Mr Bester who is also an architect and Anglican priest, conducted the archival research for the removal of the remains.

Ms Patrick declined to comment.

Waterfall Road residents, Ghulaam and Razia Hoosen, who live across the road from the property, said they find the name of the flats, Sayers’ Lane, disrespectful. They say it has nothing to do with the people who lived there or their history.

Their house had been in the Hoosen family from 1911 until 1969 when Mr Hoosen’s father, Mohammed, was forcefully evicted but he managed to stay on and rent the property from the then council.

Two of the terraced cottages were owned by the Hoosens and after demolition of the cottages, a road now Palace Hill Road, was built in the 1980s separating the Hoosen house from the Sayers’ Lane property.

“It’s forceful removals all over again, this time the forceful removal of the dead,” Ms Hoosen said.

They would like to see a garden of remembrance on the property and want the dead to be left in peace.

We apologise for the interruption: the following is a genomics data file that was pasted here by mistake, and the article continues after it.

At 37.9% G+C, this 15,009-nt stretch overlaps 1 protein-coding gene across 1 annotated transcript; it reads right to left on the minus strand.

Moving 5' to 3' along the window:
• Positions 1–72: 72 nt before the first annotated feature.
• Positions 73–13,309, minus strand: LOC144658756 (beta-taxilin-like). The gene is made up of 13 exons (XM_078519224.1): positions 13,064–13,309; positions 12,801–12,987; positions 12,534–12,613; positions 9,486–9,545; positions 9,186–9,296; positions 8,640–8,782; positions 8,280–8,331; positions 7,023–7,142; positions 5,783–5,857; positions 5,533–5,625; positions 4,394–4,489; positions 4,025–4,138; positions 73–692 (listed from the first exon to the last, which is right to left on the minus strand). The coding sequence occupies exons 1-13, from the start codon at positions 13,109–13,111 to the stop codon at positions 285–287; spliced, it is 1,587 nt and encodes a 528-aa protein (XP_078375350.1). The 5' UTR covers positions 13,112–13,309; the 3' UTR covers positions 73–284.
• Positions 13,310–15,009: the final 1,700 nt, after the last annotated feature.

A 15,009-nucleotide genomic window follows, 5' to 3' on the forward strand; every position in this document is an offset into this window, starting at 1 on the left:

Member of the Phoenix Committee, Mary Kindo, said she could not comment until a meeting with all the interested role-players had been called and all relevant information had been collected.

ACO Associates archaeologist, Tim Hart said he could not comment as it was a “sensitive matter.”

Dr Dlamuka said the remains would be relocated but where to, had yet to be determined.

Mayoral committee member for human settlements, Malusi Booi, said he was not aware of the proposal for affordable housing as the City’s human settlements directorate had not investigated any historic sites in Simon’s Town for possible development of social housing or state-subsidised housing opportunities.